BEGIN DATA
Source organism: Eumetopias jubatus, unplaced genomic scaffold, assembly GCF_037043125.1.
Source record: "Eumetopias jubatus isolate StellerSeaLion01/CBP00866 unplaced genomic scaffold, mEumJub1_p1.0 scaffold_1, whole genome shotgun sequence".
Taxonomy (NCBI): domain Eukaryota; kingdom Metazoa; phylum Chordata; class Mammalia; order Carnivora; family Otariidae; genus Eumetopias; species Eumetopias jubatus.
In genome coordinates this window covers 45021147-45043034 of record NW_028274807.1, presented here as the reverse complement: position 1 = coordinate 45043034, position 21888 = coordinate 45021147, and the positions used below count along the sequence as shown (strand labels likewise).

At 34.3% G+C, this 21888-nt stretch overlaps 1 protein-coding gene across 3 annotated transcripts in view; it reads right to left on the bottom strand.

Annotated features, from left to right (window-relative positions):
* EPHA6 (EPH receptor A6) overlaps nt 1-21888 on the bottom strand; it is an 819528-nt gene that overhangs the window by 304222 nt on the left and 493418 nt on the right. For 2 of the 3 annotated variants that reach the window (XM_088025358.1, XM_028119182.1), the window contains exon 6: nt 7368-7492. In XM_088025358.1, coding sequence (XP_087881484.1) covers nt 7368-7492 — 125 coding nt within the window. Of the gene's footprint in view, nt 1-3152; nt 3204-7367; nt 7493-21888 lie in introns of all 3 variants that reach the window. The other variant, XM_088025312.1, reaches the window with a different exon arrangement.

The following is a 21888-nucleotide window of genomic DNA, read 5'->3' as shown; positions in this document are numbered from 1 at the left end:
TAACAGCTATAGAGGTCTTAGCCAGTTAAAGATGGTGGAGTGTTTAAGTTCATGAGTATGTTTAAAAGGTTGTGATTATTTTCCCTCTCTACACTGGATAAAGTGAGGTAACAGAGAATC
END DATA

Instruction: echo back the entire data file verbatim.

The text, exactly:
Source organism: Eumetopias jubatus, unplaced genomic scaffold, assembly GCF_037043125.1.
Source record: "Eumetopias jubatus isolate StellerSeaLion01/CBP00866 unplaced genomic scaffold, mEumJub1_p1.0 scaffold_1, whole genome shotgun sequence".
Taxonomy (NCBI): domain Eukaryota; kingdom Metazoa; phylum Chordata; class Mammalia; order Carnivora; family Otariidae; genus Eumetopias; species Eumetopias jubatus.
In genome coordinates this window covers 45021147-45043034 of record NW_028274807.1, presented here as the reverse complement: position 1 = coordinate 45043034, position 21888 = coordinate 45021147, and the positions used below count along the sequence as shown (strand labels likewise).

At 34.3% G+C, this 21888-nt stretch overlaps 1 protein-coding gene across 3 annotated transcripts in view; it reads right to left on the bottom strand.

Annotated features, from left to right (window-relative positions):
* EPHA6 (EPH receptor A6) overlaps nt 1-21888 on the bottom strand; it is an 819528-nt gene that overhangs the window by 304222 nt on the left and 493418 nt on the right. For 2 of the 3 annotated variants that reach the window (XM_088025358.1, XM_028119182.1), the window contains exon 6: nt 7368-7492. In XM_088025358.1, coding sequence (XP_087881484.1) covers nt 7368-7492 — 125 coding nt within the window. Of the gene's footprint in view, nt 1-3152; nt 3204-7367; nt 7493-21888 lie in introns of all 3 variants that reach the window. The other variant, XM_088025312.1, reaches the window with a different exon arrangement.

The following is a 21888-nucleotide window of genomic DNA, read 5'->3' as shown; positions in this document are numbered from 1 at the left end:
TAACAGCTATAGAGGTCTTAGCCAGTTAAAGATGGTGGAGTGTTTAAGTTCATGAGTATGTTTAAAAGGTTGTGATTATTTTCCCTCTCTACACTGGATAAAGTGAGGTAACAGAGAATC